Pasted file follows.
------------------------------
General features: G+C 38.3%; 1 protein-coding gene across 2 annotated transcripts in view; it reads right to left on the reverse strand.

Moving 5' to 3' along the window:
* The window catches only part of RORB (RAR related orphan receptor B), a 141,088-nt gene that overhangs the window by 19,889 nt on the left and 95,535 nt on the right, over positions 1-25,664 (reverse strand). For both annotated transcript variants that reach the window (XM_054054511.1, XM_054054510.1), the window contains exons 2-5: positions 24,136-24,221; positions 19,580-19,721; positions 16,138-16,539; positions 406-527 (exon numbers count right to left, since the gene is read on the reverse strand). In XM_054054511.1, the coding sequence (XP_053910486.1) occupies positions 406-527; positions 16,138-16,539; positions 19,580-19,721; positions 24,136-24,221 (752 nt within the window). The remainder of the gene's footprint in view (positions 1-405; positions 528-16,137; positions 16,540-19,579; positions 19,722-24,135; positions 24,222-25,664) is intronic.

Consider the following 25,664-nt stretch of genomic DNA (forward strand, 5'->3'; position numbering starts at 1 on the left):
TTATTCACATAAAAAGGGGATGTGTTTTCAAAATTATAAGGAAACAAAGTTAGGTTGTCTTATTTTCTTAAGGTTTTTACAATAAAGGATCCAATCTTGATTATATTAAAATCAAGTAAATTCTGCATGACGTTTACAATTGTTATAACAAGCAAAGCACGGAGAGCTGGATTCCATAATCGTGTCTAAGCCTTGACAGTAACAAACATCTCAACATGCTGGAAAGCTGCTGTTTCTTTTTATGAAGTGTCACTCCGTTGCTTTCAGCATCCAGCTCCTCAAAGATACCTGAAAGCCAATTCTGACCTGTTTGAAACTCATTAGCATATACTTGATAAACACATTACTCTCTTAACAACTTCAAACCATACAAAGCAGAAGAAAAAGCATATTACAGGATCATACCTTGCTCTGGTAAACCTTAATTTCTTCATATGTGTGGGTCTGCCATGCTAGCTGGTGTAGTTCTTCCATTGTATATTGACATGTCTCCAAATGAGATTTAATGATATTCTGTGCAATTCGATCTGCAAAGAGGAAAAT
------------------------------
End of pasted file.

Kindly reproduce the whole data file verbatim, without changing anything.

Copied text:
General features: G+C 38.3%; 1 protein-coding gene across 2 annotated transcripts in view; it reads right to left on the reverse strand.

Moving 5' to 3' along the window:
* The window catches only part of RORB (RAR related orphan receptor B), a 141,088-nt gene that overhangs the window by 19,889 nt on the left and 95,535 nt on the right, over positions 1-25,664 (reverse strand). For both annotated transcript variants that reach the window (XM_054054511.1, XM_054054510.1), the window contains exons 2-5: positions 24,136-24,221; positions 19,580-19,721; positions 16,138-16,539; positions 406-527 (exon numbers count right to left, since the gene is read on the reverse strand). In XM_054054511.1, the coding sequence (XP_053910486.1) occupies positions 406-527; positions 16,138-16,539; positions 19,580-19,721; positions 24,136-24,221 (752 nt within the window). The remainder of the gene's footprint in view (positions 1-405; positions 528-16,137; positions 16,540-19,579; positions 19,722-24,135; positions 24,222-25,664) is intronic.

Consider the following 25,664-nt stretch of genomic DNA (forward strand, 5'->3'; position numbering starts at 1 on the left):
TTATTCACATAAAAAGGGGATGTGTTTTCAAAATTATAAGGAAACAAAGTTAGGTTGTCTTATTTTCTTAAGGTTTTTACAATAAAGGATCCAATCTTGATTATATTAAAATCAAGTAAATTCTGCATGACGTTTACAATTGTTATAACAAGCAAAGCACGGAGAGCTGGATTCCATAATCGTGTCTAAGCCTTGACAGTAACAAACATCTCAACATGCTGGAAAGCTGCTGTTTCTTTTTATGAAGTGTCACTCCGTTGCTTTCAGCATCCAGCTCCTCAAAGATACCTGAAAGCCAATTCTGACCTGTTTGAAACTCATTAGCATATACTTGATAAACACATTACTCTCTTAACAACTTCAAACCATACAAAGCAGAAGAAAAAGCATATTACAGGATCATACCTTGCTCTGGTAAACCTTAATTTCTTCATATGTGTGGGTCTGCCATGCTAGCTGGTGTAGTTCTTCCATTGTATATTGACATGTCTCCAAATGAGATTTAATGATATTCTGTGCAATTCGATCTGCAAAGAGGAAAAT